Yesterday was Scan Day. For those of you who have ever had worrisome alien things happening in your body or the body of someone you love, you know what Scan Day means. For the rest of you, well, Scan Day is a test. A Life Test. Remember your SATs? Number 2 pencils, a graphing calculator, weeks of nailbiting. At some point you leave the whole thing in someone else’s hands because you have no choice. The test is over. You did how you did. No going back. But when the results envelope comes you rip it open, gnawing at it, tearing it in your haste to find out where you stand. To find out what your future holds.
My envelope came. I’m not going to Princeton. Not UC Berkeley. Not even a state college. I think I might still get into community college if I pull my grades up.
See, in my head I failed Scan Day.[Perspective: my radiation oncologist said that if I were getting chemo, they’d say the chemo is working. Well, la di fricking da.]
There are 3 tumors in my pelvis. One big and two little. The Three Bears. I also have a wee spot in my lower lung. A Bearlet. All of these cancer cluster bears are about the same size now as they were in January, except that Pelvis Bear #3 wasn’t mentioned in January so we don’t know if it’s a new bear since then or if someone missed it. (Doctors shouldn’t make mistakes but they do and they’re awfully cavalier about it. That’s a whole other post. Carry on.)
The two tumor bears in my brain that got Gamma Knifed on All Soul’s Day last fall look great. One is almost gone. One is still mostly there but looks like scar tissue so they’re not worried about it.
There is a new bear in my brain that wasn’t there before. Troublesome little fucker. The plan is to watch Fucker Bear for now. Scan in 6 weeks. Go from there: if it’s bigger it gets zapped. If it’s the same, we scan again in 6 more weeks. And so on. And so on. (Tell two friends!)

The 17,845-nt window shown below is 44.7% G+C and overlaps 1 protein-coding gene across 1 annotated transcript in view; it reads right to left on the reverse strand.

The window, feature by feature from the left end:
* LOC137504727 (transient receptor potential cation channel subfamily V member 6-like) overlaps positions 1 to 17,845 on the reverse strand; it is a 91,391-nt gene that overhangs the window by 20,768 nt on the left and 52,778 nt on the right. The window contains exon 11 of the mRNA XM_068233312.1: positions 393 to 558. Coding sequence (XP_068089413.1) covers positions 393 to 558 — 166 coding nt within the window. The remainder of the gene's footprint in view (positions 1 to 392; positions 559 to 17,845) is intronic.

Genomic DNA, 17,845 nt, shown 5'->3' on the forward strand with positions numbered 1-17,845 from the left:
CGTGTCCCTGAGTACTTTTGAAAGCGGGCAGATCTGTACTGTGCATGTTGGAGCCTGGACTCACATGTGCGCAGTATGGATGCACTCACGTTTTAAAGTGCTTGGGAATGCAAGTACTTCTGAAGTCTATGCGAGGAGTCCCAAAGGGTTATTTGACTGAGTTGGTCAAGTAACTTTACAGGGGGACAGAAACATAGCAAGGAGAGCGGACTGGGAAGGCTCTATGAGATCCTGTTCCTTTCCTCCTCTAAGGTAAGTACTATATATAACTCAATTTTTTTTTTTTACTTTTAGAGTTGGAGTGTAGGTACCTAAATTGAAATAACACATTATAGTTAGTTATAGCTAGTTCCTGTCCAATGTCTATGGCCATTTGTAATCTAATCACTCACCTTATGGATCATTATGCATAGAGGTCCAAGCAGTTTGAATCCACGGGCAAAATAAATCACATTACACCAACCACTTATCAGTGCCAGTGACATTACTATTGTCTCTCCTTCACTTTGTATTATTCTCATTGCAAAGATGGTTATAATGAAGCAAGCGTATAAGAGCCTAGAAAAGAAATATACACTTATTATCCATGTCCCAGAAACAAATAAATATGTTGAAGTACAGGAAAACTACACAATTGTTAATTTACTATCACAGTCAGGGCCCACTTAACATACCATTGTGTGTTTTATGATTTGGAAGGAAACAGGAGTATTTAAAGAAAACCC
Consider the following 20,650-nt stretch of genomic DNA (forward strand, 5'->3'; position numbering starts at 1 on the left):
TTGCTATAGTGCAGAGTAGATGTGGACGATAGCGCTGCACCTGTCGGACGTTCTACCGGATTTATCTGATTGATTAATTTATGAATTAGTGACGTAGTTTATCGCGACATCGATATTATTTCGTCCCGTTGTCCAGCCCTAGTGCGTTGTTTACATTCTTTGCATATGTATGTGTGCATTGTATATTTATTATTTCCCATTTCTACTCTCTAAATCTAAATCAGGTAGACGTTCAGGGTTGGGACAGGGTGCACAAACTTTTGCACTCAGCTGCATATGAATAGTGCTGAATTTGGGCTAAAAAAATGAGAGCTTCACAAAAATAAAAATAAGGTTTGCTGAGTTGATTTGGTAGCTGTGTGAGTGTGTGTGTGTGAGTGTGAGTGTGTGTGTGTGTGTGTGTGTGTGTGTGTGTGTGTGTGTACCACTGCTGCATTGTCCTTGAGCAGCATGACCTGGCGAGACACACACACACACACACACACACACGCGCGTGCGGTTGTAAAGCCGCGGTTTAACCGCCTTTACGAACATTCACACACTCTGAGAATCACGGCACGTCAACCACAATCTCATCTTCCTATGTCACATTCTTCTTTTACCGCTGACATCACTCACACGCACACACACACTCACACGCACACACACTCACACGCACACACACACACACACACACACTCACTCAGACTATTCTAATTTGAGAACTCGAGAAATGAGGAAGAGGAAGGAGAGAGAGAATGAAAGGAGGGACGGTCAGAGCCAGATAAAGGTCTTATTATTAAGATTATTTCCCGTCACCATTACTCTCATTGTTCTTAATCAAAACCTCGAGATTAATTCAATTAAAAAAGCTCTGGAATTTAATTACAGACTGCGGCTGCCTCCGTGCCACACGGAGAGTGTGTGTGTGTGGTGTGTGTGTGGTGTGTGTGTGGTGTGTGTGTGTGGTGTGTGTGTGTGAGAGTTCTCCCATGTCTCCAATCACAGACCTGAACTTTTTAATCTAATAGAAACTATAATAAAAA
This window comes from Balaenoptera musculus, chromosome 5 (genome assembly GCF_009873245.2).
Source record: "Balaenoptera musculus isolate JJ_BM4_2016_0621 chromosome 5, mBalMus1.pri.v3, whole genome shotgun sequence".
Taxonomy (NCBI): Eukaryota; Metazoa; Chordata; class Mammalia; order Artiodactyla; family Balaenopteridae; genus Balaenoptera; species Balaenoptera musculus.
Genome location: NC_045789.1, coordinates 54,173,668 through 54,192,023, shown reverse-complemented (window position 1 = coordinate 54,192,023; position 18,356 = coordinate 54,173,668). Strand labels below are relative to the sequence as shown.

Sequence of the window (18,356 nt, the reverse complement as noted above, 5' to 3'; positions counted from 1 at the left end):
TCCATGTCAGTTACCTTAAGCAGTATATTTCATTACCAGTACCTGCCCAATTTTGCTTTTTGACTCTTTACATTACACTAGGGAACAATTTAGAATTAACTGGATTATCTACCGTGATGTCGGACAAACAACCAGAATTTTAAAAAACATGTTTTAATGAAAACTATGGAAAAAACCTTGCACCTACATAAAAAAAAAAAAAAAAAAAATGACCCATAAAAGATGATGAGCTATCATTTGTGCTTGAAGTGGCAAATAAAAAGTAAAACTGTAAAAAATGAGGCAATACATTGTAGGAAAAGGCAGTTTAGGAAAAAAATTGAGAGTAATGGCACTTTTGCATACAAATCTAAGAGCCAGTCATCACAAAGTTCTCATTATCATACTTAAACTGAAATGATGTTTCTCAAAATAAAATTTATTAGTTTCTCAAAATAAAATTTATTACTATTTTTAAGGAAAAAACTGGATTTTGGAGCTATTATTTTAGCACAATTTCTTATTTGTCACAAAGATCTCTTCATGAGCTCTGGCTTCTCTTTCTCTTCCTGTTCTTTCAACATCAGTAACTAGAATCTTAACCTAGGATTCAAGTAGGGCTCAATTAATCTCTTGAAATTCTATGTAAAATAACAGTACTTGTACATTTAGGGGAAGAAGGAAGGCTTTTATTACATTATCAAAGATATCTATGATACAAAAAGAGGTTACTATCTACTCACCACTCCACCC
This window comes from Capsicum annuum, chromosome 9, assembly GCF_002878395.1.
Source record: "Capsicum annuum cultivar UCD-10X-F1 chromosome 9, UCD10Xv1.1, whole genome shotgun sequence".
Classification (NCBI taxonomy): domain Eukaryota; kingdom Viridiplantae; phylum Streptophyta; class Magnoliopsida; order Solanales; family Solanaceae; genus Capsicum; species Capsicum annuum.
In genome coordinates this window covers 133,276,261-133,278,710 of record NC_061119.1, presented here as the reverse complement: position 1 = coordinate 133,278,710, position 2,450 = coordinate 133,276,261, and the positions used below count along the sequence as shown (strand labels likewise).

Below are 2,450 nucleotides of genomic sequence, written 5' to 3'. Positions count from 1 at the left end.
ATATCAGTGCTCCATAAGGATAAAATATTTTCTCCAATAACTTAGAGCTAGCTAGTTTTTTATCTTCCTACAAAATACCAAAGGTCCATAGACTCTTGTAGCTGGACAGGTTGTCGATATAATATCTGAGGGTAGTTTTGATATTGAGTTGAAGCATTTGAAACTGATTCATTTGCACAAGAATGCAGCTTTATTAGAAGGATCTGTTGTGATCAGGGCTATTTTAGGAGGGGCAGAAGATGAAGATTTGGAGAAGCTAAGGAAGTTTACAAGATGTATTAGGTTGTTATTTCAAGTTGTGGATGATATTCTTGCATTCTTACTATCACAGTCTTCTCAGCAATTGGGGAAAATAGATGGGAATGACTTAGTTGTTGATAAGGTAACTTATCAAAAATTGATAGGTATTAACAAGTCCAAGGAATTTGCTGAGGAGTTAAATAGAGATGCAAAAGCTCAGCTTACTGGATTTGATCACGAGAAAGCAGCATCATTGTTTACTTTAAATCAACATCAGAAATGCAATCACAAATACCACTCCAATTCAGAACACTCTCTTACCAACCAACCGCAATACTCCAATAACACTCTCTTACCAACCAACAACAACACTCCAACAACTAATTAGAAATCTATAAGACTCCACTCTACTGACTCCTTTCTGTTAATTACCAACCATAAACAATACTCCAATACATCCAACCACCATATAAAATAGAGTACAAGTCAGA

I write all this about bears and it looks reasonable. Almost as if I’m not really failing my cancer test. Doctors term my condition “stable.” Stable is a big step up from OHMYGODSHE’SDYING. But I can’t get it out of my head that I failed.
Taking it apart, what I think I’ve failed is perceived expectations — mine and of people around me. You guys are great. You want me to heal. You tell me things like the world needs you, Talyaa and I see you completely healed and Go, Talyaa! and it’s great, it really is. The things you say help keep me going some days. I need you to say them. Keep saying them.
I feel you wanting me to heal. I want to please you. It’s stupid, I know, but I want you to feel good. I don’t want to let you down.
My Kahuna, my soulmate, he wants me to heal too. Desperately. I feel his wanting. I honor his wanting. I have never felt so wanted in my life. I want to keep feeling wanted. We’ve made some plans, my Kahuna and I. We plan to love each other for a very long time. We plan to figure out how to have good lives that are fun and connecting and purposeful. We have a place in the world and we mean to be who we came here to be. Maybe it’s not a very big place and that’s okay. It is a very good thing to love and be loved and feel joy and be in communion with others and serve in some way. I want this very much. I feel my Kahuna wanting it. Wanting ME. Of all the hurts in the world I could possibly cause, hurting his heart by failing Cancer is the one that hurts me most to think about.
I had my own expectations. First-tier and second-tier. I already told you that I expected to have this thing licked in six months. Well, six months came and went and here I am with the Three Bears and Bearlet and Fucker Bear. Second-tier expectations? That was the so-called Voice of Reason in my head. Be reasonable, Talyaa. Six months? Maybe you won’t lick it. Maybe you don’t want to. Whatever. But regardless, YOU ARE GOING TO FEEL GOOD. You’ll have energy. You’ll still have cancer but you’ll feel awesome. Count on it.[Voice of Reason is a fucker, too. Don’t listen to him. I weighed 93 pounds this morning. I’m a walking bag of sticks. Everything hurts, even my hair. This is so not awesome.]
I started believing I was a remarkable cancer patient. That against huge odds, I was healing. Magical! Unheard-of! You should be dead now, but look! I really wanted that. Maybe it’s stupid, but I wanted it. I thought that by embracing the Remarkable Cancer Patient persona and story, I could embrace a life purpose. I could give people hope. I wanted that so much.
Perspective: my radiation oncologist said that if I were getting chemo, they’d say the chemo is working. How about if I apply that perspective to my situation? I am doing treatment. A LOT of treatment. I haven’t died yet, and they thought I would have by now. You should see their faces of surprise. I’m stable.
Time to step things up, then. Stable isn’t good enough. I want awesome.